4.     In support of the appeal learned counsel for the appellant submitted that the evidence of PWs 2 & 3 cannot be believed. Their presence at the spot is highly improbable. The conspiracy angle as projected by the prosecution having been disbelieved that defence version of false implication stand substantiated. The two witnesses are interested witnesses and their version should not have been relied upon. In any event when on the self same evidence, two of the accused persons were acquitted the present appellants should not have been convicted. With reference to evidence of PW 3 it was stated that he claimed that there were bloodstains on his clothes when the deceased was taken by him. PW 11 the Investigating Officer (in short the `I.O.') has categorically stated that so far as PW 2 is concerned, it is stated he was working as a Development Officer and was staying at a different place. Added to that, the time of the alleged occurrence has been varied. Presence of semi-digested food clearly shows that the occurrence could not have taken place in the morning as claimed by the prosecution. It is also submitted that in the First Information Report (in short the `FIR') and the application made for postmortem, the I.O. had not stated that the injuries on the person of the deceased were caused by sharp weapon. There was no mention of any blunt weapon. With reference to Exhibits D1 and D2 it is stated that there were blank spaces and, therefore, there was scope for manipulation.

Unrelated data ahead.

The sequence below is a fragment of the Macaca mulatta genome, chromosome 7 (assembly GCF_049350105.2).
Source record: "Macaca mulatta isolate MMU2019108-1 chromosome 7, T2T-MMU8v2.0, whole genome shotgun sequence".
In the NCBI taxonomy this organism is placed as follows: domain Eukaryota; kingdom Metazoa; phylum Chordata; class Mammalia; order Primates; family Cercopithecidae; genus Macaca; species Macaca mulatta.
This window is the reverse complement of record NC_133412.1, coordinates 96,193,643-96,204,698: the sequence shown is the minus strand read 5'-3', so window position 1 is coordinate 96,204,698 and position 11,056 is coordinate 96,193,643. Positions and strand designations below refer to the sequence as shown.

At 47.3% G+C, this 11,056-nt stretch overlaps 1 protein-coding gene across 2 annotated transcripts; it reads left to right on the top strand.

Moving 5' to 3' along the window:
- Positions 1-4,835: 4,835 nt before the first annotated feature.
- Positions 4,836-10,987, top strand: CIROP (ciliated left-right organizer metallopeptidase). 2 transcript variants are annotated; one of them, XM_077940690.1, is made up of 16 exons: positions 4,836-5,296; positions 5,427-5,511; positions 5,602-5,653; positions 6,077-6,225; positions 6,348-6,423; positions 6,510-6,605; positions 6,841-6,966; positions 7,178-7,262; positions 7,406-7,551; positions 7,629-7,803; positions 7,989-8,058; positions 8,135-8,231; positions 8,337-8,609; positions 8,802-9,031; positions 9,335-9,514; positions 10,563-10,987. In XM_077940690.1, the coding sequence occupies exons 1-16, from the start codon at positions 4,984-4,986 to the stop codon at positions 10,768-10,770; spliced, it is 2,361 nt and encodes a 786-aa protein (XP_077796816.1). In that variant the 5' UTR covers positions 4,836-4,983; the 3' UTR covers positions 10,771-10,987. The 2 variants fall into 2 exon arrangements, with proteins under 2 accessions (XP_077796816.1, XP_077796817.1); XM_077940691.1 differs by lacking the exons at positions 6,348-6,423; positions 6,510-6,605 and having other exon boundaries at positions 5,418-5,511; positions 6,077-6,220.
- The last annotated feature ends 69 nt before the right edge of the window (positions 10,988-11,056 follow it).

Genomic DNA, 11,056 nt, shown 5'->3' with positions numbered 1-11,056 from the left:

5.     Learned counsel for the respondent on the other hand submitted that the police officials were was not investigating properly and, therefore, lapse had been committed. These lapses were committed with a view to help the accused persons for which complaint was made to the higher officials. The accused persons cannot take any advantage of the lapses committed by the police officials, if any, with a view to help them. It is also submitted that the evidence of PWs 2& 3 is clear, cogent and credible and therefore the trial court and the High Court had rightly convicted them.

6.     Merely because the eye-witnesses are family members their evidence cannot per se be discarded. When there is allegation of interestedness, the same has to be established. Mere statement that being relatives of the deceased they are likely to falsely implicate the accused cannot be a ground to discard the evidence which is otherwise cogent and credible. We shall also deal with the contention regarding interestedness of the witnesses for furthering prosecution version. Relationship is not a factor to affect credibility of a witness. It is more often than not that a relation would not conceal actual culprit and make allegations against an innocent person.